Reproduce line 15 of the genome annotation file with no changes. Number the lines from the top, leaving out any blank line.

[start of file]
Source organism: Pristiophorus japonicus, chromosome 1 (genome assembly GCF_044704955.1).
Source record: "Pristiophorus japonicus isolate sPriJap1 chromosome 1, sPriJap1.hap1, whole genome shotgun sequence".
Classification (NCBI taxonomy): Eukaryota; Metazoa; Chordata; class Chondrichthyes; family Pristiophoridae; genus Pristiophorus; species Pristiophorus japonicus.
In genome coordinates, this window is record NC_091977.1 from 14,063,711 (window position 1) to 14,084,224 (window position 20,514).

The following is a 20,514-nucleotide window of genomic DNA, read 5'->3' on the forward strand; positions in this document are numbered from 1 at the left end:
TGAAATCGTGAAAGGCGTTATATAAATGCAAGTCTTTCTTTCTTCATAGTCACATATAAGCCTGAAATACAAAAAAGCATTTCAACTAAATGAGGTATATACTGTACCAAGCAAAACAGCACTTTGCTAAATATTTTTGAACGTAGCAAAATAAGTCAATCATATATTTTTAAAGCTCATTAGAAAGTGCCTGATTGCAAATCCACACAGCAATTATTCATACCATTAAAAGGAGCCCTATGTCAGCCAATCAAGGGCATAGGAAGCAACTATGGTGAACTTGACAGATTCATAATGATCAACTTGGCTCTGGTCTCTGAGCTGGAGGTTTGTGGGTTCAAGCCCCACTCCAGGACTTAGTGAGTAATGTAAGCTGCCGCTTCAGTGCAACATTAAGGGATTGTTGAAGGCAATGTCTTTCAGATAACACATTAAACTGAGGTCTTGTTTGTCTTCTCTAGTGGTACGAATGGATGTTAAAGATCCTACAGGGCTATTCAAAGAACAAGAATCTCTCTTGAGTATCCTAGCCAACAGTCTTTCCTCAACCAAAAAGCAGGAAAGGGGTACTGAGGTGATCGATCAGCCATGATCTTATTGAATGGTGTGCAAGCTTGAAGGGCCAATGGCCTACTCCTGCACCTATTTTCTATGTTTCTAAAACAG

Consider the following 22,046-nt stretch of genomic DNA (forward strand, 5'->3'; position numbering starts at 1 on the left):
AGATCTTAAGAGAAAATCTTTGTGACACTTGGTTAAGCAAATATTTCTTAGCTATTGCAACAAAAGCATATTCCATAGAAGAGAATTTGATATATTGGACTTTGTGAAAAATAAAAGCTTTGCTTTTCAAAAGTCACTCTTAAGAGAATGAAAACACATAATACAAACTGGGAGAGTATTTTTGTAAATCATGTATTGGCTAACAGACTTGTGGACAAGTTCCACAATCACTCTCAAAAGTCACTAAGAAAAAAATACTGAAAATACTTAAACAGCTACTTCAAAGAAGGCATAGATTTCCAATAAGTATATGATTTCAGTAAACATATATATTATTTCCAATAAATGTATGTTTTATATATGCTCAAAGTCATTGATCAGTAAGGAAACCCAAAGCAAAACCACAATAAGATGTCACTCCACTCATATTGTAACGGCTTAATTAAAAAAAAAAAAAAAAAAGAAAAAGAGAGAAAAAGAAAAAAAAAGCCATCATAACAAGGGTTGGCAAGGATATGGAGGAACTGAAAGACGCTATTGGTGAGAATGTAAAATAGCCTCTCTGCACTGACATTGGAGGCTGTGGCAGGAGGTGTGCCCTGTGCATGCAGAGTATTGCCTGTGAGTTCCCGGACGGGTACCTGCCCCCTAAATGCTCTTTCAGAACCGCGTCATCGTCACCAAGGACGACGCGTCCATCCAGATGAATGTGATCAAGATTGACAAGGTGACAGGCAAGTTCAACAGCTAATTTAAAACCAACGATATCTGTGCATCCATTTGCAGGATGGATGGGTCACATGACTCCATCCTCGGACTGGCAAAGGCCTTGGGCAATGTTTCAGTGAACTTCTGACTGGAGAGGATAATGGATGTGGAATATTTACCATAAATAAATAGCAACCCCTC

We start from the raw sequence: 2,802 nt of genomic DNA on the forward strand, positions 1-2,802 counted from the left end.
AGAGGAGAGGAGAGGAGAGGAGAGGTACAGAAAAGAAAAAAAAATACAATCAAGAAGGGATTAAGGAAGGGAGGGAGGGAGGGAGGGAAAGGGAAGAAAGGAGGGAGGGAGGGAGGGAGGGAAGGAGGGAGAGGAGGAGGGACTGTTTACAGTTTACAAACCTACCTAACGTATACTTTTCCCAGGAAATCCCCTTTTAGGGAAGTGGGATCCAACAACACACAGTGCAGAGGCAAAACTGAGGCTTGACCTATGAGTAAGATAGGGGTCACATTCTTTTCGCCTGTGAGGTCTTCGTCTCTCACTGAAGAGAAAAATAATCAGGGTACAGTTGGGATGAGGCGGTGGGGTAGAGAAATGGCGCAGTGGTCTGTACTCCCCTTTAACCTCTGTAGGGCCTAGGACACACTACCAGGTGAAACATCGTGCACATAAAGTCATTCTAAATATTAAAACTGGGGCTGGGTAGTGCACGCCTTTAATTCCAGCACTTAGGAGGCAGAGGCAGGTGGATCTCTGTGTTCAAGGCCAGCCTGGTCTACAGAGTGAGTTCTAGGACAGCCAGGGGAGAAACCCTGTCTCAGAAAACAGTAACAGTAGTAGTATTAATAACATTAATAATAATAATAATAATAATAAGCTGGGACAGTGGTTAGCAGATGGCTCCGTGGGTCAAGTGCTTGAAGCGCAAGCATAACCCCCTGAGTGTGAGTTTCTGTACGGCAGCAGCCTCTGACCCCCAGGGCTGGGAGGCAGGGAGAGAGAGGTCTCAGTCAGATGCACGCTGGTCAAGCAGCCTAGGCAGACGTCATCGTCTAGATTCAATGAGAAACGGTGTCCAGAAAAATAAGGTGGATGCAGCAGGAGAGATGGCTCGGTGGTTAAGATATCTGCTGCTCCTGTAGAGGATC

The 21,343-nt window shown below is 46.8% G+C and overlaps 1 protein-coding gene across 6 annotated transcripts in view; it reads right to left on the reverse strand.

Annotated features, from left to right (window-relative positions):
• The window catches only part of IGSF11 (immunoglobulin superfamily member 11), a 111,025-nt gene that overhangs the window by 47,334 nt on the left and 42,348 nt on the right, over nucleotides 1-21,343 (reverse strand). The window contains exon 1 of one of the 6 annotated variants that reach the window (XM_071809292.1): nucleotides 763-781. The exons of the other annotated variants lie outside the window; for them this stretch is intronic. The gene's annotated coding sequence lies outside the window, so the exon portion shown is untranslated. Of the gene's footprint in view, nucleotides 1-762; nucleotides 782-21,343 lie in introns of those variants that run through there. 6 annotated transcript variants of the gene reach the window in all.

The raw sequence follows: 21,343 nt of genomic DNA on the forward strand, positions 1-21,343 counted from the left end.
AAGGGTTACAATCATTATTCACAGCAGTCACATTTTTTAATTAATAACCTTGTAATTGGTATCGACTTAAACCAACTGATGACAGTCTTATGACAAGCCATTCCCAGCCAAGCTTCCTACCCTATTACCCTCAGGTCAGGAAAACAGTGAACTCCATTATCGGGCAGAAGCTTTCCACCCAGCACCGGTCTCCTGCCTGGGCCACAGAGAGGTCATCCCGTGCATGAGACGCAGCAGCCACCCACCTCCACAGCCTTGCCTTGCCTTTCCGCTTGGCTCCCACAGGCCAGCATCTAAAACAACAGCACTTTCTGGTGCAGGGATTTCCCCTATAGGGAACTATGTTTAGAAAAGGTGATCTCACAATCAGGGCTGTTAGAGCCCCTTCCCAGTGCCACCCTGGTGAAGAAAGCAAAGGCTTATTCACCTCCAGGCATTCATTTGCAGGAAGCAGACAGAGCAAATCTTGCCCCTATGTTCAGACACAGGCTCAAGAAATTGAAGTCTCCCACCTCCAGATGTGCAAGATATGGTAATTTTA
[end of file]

AAGGGTTACAATCATTATTCACAGCAGTCACATTTTTTAATTAATAACCTTGTAATTGGTATCGACTTAAACCAACTGATGACAGTCTTATGACAAGCCATTCCCAGCCAAGCTTCCTACCCTATTACCCTCAGGTCAGGAAAACAGTGAACTCCATTATCGGGCAGAAGCTTTCCACCCAGCACCGGTCTCCTGCCTGGGCCACAGAGAGGTCATCCCGTGCATGAGACGCAGCAGCCACCCACCTCCACAGCCTTGCCTTGCCTTTCCGCTTGGCTCCCACAGGCCAGCATCTAAAACAACAGCACTTTCTGGTGCAGGGATTTCCCCTATAGGGAACTATGTTTAGAAAAGGTGATCTCACAATCAGGGCTGTTAGAGCCCCTTCCCAGTGCCACCCTGGTGAAGAAAGCAAAGGCTTATTCACCTCCAGGCATTCATTTGCAGGAAGCAGACAGAGCAAATCTTGCCCCTATGTTCAGACACAGGCTCAAGAAATTGAAGTCTCCCACCTCCAGATGTGCAAGATATGGTAATTTTA